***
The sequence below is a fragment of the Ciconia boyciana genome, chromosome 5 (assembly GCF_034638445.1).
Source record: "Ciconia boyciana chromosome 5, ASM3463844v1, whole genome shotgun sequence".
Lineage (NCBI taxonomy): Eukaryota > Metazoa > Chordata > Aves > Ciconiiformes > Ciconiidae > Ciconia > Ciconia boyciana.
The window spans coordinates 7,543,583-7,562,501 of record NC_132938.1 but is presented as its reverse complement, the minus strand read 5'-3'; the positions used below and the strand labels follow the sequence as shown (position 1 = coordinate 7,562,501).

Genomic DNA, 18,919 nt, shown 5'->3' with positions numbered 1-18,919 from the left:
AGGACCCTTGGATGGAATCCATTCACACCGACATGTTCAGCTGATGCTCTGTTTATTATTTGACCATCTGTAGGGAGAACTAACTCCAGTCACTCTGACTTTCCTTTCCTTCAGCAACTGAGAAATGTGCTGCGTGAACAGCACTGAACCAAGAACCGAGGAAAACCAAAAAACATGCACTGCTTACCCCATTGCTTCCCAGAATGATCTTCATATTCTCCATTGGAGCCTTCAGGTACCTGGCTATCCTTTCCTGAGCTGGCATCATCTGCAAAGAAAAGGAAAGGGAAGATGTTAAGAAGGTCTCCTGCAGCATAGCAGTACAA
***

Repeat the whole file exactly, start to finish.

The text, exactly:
The sequence below is a fragment of the Ciconia boyciana genome, chromosome 5 (assembly GCF_034638445.1).
Source record: "Ciconia boyciana chromosome 5, ASM3463844v1, whole genome shotgun sequence".
Lineage (NCBI taxonomy): Eukaryota > Metazoa > Chordata > Aves > Ciconiiformes > Ciconiidae > Ciconia > Ciconia boyciana.
The window spans coordinates 7,543,583-7,562,501 of record NC_132938.1 but is presented as its reverse complement, the minus strand read 5'-3'; the positions used below and the strand labels follow the sequence as shown (position 1 = coordinate 7,562,501).

Genomic DNA, 18,919 nt, shown 5'->3' with positions numbered 1-18,919 from the left:
AGGACCCTTGGATGGAATCCATTCACACCGACATGTTCAGCTGATGCTCTGTTTATTATTTGACCATCTGTAGGGAGAACTAACTCCAGTCACTCTGACTTTCCTTTCCTTCAGCAACTGAGAAATGTGCTGCGTGAACAGCACTGAACCAAGAACCGAGGAAAACCAAAAAACATGCACTGCTTACCCCATTGCTTCCCAGAATGATCTTCATATTCTCCATTGGAGCCTTCAGGTACCTGGCTATCCTTTCCTGAGCTGGCATCATCTGCAAAGAAAAGGAAAGGGAAGATGTTAAGAAGGTCTCCTGCAGCATAGCAGTACAA